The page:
>>> me to make comment in the first place.
>>>
>>> What does "precise accuracy" even _MEAN_? You're waving your hands with
>>> words that don't help the reader guess what you mean at the moment. The
>>> subsequent email exchange said the important part was that you measure
>>> _precisely_ (in that the measurements are always taken the same way), but
>>> accuracy isn't that important (you've (and here by "you" I mean the set of
>>> people that have responded to the review") told me it's not important
>>> whether the reading is taken at the beginning of the bit-stream, the end,
>>> or several 1000 nanoseconds after the last bit came off the physical media
>>> as long as it's done the same way for each packet). The fact that you're
>>> carrying a measurement that can talk about times smaller than the
>>> interarrival time for individual bits for some real world line speeds says
>>> that different implementations taking the measurement different ways is
>>> going to result in different residence time measurements, even if the
>>> residence time was really identical. You've told me that's not important to
>>> the protocol using the measurement as long as the an individual
>>> implementation doesn't introduce something that will look to the using
>>> protocol like jitter that's not really there.
>>>
>>> The text does not say that to an implementer right now.
>>>
>>> To restate that long paragraph with maybe a longer one,  assume a
>>> simplified world where everything is perfectly constant. Packets are all
>>> flowing at the same size and same rate. For reference, I assert that the
>>> time between the first bit of a packet entering the system taking the
>>> measurement and the first bit of that packet leaving the system is exactly
>>> T (every time). You are telling me that if the system returns cT for some
>>> constant T other than 1 (and not necessarily  close to 1), everything is
>>> fine. You're also telling me that if you replace the system with another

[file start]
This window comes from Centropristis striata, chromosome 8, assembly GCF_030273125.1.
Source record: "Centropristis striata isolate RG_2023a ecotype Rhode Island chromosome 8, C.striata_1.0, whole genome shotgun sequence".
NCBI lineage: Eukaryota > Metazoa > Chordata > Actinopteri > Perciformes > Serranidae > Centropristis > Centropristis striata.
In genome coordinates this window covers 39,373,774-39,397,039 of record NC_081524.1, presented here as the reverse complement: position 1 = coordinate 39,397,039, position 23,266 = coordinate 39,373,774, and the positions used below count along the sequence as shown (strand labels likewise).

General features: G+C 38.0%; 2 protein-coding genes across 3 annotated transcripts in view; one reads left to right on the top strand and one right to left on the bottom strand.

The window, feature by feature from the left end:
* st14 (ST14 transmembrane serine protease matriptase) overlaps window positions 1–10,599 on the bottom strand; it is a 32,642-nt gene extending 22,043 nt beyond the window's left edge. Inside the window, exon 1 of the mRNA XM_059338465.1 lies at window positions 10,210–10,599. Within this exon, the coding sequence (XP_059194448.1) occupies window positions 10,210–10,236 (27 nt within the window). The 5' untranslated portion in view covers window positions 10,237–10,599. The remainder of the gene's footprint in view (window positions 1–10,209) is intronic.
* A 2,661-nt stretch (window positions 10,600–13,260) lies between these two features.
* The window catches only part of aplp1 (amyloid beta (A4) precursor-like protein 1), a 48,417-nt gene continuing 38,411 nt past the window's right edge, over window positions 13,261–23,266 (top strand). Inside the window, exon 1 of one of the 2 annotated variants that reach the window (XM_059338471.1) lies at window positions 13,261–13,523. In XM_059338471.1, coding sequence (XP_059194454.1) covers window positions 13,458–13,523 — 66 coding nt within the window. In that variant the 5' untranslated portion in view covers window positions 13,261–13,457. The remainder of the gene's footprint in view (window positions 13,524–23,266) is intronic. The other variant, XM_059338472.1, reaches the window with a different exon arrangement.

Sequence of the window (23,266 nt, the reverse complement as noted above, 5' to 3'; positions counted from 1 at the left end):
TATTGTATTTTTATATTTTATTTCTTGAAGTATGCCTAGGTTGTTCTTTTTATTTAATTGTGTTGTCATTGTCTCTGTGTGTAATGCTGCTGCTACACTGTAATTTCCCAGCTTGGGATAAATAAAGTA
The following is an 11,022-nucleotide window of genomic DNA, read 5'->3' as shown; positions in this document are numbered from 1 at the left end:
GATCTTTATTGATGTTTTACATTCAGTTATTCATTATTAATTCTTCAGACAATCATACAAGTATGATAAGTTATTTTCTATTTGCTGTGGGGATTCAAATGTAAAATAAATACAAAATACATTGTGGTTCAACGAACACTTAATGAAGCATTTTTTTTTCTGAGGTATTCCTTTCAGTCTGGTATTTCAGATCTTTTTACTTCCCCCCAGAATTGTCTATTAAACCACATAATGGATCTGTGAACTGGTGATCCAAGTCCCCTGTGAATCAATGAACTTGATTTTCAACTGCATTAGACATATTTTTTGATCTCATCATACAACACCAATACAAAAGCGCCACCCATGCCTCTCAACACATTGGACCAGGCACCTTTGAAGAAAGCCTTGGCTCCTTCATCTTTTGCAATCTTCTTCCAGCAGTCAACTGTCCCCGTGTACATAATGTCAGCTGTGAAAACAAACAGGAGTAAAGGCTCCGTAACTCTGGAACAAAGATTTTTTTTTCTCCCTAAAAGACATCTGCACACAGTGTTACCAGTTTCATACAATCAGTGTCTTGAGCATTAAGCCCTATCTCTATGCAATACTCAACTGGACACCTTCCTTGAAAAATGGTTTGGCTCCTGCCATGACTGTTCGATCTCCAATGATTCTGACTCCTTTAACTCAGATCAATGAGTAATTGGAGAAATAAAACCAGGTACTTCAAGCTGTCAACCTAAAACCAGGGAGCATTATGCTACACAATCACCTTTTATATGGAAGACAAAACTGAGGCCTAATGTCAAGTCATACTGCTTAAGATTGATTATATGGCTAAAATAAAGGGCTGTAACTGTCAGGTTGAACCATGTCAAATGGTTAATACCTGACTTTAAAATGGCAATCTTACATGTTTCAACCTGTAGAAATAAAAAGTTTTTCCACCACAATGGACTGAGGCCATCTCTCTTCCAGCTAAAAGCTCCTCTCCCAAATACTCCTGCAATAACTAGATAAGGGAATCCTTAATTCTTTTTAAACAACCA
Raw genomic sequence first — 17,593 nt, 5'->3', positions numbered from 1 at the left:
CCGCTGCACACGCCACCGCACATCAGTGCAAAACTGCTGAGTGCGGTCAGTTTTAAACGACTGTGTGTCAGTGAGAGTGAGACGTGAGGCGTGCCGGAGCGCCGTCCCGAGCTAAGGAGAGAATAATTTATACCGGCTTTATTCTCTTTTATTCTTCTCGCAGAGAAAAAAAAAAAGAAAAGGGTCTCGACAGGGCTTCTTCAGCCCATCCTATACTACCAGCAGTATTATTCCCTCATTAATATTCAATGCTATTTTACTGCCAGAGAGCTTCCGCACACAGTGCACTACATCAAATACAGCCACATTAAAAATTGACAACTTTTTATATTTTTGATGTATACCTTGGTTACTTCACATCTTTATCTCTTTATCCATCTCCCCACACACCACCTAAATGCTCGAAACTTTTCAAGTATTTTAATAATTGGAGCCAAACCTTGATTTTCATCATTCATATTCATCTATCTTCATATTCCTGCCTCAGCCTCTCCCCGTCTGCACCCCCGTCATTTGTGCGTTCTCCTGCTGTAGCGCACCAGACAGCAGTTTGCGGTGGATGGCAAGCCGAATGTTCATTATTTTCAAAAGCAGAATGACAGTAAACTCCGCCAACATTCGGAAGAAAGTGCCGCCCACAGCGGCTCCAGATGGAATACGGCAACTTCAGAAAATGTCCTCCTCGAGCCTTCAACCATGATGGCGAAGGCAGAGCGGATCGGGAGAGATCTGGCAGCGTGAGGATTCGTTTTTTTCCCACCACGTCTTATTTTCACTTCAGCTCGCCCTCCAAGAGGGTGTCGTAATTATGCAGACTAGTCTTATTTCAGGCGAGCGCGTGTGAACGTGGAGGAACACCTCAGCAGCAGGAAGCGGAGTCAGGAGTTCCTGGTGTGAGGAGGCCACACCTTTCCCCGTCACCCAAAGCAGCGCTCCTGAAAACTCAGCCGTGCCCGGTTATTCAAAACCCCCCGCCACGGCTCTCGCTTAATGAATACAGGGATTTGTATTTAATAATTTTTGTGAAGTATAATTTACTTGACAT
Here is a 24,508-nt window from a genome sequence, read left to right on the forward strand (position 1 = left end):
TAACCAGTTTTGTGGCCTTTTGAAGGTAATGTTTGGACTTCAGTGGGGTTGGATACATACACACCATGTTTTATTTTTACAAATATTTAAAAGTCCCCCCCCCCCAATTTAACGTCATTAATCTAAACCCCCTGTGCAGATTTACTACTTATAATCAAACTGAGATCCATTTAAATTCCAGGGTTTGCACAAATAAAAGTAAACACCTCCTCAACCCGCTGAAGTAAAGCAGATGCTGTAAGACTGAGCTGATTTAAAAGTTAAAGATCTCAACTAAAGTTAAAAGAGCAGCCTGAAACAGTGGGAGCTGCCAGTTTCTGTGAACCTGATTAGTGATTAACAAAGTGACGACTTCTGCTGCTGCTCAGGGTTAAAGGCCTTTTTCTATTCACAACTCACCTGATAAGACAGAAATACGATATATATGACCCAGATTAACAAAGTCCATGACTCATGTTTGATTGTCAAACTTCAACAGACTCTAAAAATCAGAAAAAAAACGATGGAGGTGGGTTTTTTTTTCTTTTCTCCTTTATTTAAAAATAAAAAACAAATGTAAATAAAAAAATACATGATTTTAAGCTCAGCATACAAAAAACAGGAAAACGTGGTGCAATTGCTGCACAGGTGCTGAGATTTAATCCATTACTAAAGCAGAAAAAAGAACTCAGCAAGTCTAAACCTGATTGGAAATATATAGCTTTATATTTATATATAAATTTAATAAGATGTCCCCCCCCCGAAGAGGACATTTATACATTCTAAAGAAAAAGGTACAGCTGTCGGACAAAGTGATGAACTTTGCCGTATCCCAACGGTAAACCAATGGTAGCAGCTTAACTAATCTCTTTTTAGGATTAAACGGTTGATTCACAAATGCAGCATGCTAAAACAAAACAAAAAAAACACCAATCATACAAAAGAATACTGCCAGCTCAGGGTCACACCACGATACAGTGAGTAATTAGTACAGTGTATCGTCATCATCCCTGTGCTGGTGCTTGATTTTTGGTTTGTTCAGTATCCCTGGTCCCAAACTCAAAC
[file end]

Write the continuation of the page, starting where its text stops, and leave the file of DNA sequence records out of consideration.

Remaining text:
>>> that preserves T, but measures differently so that it returns c'T where c'
>>> != c, everything is fine. The important part to you is that c and c' don't
>>> change for their respective systems. (That surprises me, I can see how the
>>> way the clocks are going to use this will do the right thing, but I can't
>>> help but think someone later will look at the difference between the two
>>> systems and say something is wrong with one of them). What you've told me
>>> is not fine is that if you drop i a third system that also preserves T but
>>> reports aT where a _varies_ over some range.
>>>
>>> Have I heard you correctly?
>>>
>>> Regards,
>>>
>>> Greg
>>>
>>>
>>> On Mon, Feb 13, 2017 at 1:51 PM, Robert Sparks <rjsparks@nostrum.com>;
>>> wrote:
>>>
>>>> Reviewer: Robert Sparks
>>>> Review result: Ready
>>>>
>>>> I am the assigned Gen-ART reviewer for this draft. The General Area
>>>> Review Team (Gen-ART) reviews all IETF documents being processed
>>>> by the IESG for the IETF Chair. Please wait for direction from your
>>>> document shepherd or AD before posting a new version of the draft.
>>>>
>>>> For more information, please see the FAQ at
>>>>
>>>> <https://trac.ietf.org/trac/gen/wiki/GenArtfaq>;.
>>>>
>>>> Document: draft-ietf-mpls-residence-time-13
>>>> Reviewer: Robert Sparks
>>>> Review Date: 2017-02-13
>>>> IETF LC End Date: 2017-01-17
>>>> IESG Telechat date: 2017-03-02
>>>>
>>>> Summary: Ready for publication as PS
>>>>
>>>> Thanks for addressing my comments.
>>>> (I still think some discussion about taking arrival and departure time
>>>> measurements would be helpful, even if it only said "do it
>>>> consistently so you don't indicate jitter that's not really there".)
>>>>
>>>>
>>>
>>>
>>
>>
>
>